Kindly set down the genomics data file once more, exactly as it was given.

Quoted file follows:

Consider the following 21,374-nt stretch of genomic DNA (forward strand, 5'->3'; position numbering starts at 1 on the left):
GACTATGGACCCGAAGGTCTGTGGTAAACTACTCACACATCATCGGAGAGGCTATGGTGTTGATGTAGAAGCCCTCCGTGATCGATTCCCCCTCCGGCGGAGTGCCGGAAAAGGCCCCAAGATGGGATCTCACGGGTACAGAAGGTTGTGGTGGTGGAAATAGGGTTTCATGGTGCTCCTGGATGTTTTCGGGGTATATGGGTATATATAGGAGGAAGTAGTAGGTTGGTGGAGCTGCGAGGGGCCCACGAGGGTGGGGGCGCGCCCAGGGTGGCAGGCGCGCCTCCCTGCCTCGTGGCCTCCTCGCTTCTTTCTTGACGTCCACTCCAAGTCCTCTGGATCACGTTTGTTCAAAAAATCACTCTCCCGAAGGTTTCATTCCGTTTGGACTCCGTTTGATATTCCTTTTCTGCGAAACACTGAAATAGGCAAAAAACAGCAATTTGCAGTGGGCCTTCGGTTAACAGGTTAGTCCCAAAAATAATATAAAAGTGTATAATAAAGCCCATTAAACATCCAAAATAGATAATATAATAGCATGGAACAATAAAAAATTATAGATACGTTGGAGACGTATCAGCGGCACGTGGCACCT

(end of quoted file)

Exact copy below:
Consider the following 21,374-nt stretch of genomic DNA (forward strand, 5'->3'; position numbering starts at 1 on the left):
GACTATGGACCCGAAGGTCTGTGGTAAACTACTCACACATCATCGGAGAGGCTATGGTGTTGATGTAGAAGCCCTCCGTGATCGATTCCCCCTCCGGCGGAGTGCCGGAAAAGGCCCCAAGATGGGATCTCACGGGTACAGAAGGTTGTGGTGGTGGAAATAGGGTTTCATGGTGCTCCTGGATGTTTTCGGGGTATATGGGTATATATAGGAGGAAGTAGTAGGTTGGTGGAGCTGCGAGGGGCCCACGAGGGTGGGGGCGCGCCCAGGGTGGCAGGCGCGCCTCCCTGCCTCGTGGCCTCCTCGCTTCTTTCTTGACGTCCACTCCAAGTCCTCTGGATCACGTTTGTTCAAAAAATCACTCTCCCGAAGGTTTCATTCCGTTTGGACTCCGTTTGATATTCCTTTTCTGCGAAACACTGAAATAGGCAAAAAACAGCAATTTGCAGTGGGCCTTCGGTTAACAGGTTAGTCCCAAAAATAATATAAAAGTGTATAATAAAGCCCATTAAACATCCAAAATAGATAATATAATAGCATGGAACAATAAAAAATTATAGATACGTTGGAGACGTATCAGCGGCACGTGGCACCT